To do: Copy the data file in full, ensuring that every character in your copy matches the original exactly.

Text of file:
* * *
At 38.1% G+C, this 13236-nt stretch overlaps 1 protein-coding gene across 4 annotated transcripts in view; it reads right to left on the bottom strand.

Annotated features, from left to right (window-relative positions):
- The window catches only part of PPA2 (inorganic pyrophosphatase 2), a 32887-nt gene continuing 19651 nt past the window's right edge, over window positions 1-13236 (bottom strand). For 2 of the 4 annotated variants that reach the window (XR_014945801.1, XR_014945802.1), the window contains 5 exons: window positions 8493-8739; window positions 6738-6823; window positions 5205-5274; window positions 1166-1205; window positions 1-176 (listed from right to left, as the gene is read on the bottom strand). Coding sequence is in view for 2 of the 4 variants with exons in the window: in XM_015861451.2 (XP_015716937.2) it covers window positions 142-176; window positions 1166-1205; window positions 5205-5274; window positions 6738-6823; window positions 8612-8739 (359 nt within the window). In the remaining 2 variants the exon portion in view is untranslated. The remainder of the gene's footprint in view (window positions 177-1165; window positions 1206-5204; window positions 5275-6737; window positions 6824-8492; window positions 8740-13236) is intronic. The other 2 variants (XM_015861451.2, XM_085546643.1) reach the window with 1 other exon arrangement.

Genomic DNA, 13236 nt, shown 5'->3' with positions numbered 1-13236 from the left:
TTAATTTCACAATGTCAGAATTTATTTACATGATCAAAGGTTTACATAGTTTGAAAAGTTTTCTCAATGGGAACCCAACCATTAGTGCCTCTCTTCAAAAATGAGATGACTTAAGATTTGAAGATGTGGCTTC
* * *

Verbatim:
At 38.1% G+C, this 13236-nt stretch overlaps 1 protein-coding gene across 4 annotated transcripts in view; it reads right to left on the bottom strand.

Annotated features, from left to right (window-relative positions):
- The window catches only part of PPA2 (inorganic pyrophosphatase 2), a 32887-nt gene continuing 19651 nt past the window's right edge, over window positions 1-13236 (bottom strand). For 2 of the 4 annotated variants that reach the window (XR_014945801.1, XR_014945802.1), the window contains 5 exons: window positions 8493-8739; window positions 6738-6823; window positions 5205-5274; window positions 1166-1205; window positions 1-176 (listed from right to left, as the gene is read on the bottom strand). Coding sequence is in view for 2 of the 4 variants with exons in the window: in XM_015861451.2 (XP_015716937.2) it covers window positions 142-176; window positions 1166-1205; window positions 5205-5274; window positions 6738-6823; window positions 8612-8739 (359 nt within the window). In the remaining 2 variants the exon portion in view is untranslated. The remainder of the gene's footprint in view (window positions 177-1165; window positions 1206-5204; window positions 5275-6737; window positions 6824-8492; window positions 8740-13236) is intronic. The other 2 variants (XM_015861451.2, XM_085546643.1) reach the window with 1 other exon arrangement.

Genomic DNA, 13236 nt, shown 5'->3' with positions numbered 1-13236 from the left:
TTAATTTCACAATGTCAGAATTTATTTACATGATCAAAGGTTTACATAGTTTGAAAAGTTTTCTCAATGGGAACCCAACCATTAGTGCCTCTCTTCAAAAATGAGATGACTTAAGATTTGAAGATGTGGCTTC